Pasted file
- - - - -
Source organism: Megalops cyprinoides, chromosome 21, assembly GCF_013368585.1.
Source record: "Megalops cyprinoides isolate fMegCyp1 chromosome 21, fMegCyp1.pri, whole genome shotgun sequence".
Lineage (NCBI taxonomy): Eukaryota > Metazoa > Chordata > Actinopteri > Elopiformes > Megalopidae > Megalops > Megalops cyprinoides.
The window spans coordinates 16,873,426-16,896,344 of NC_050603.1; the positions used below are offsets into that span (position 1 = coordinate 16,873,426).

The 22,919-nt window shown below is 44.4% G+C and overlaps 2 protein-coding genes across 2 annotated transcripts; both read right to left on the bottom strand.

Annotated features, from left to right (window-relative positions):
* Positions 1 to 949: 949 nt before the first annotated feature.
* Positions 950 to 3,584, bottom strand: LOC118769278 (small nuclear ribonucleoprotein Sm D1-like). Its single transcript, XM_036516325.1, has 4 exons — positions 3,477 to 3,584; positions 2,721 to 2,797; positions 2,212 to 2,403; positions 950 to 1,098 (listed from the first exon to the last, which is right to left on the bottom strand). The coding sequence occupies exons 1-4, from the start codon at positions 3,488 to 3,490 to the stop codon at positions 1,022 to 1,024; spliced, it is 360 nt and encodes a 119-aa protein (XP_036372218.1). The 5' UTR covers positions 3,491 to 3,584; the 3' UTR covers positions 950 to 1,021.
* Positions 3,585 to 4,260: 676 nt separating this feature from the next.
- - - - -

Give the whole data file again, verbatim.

Source organism: Megalops cyprinoides, chromosome 21, assembly GCF_013368585.1.
Source record: "Megalops cyprinoides isolate fMegCyp1 chromosome 21, fMegCyp1.pri, whole genome shotgun sequence".
Lineage (NCBI taxonomy): Eukaryota > Metazoa > Chordata > Actinopteri > Elopiformes > Megalopidae > Megalops > Megalops cyprinoides.
The window spans coordinates 16,873,426-16,896,344 of NC_050603.1; the positions used below are offsets into that span (position 1 = coordinate 16,873,426).

The 22,919-nt window shown below is 44.4% G+C and overlaps 2 protein-coding genes across 2 annotated transcripts; both read right to left on the bottom strand.

Annotated features, from left to right (window-relative positions):
* Positions 1 to 949: 949 nt before the first annotated feature.
* Positions 950 to 3,584, bottom strand: LOC118769278 (small nuclear ribonucleoprotein Sm D1-like). Its single transcript, XM_036516325.1, has 4 exons — positions 3,477 to 3,584; positions 2,721 to 2,797; positions 2,212 to 2,403; positions 950 to 1,098 (listed from the first exon to the last, which is right to left on the bottom strand). The coding sequence occupies exons 1-4, from the start codon at positions 3,488 to 3,490 to the stop codon at positions 1,022 to 1,024; spliced, it is 360 nt and encodes a 119-aa protein (XP_036372218.1). The 5' UTR covers positions 3,491 to 3,584; the 3' UTR covers positions 950 to 1,021.
* Positions 3,585 to 4,260: 676 nt separating this feature from the next.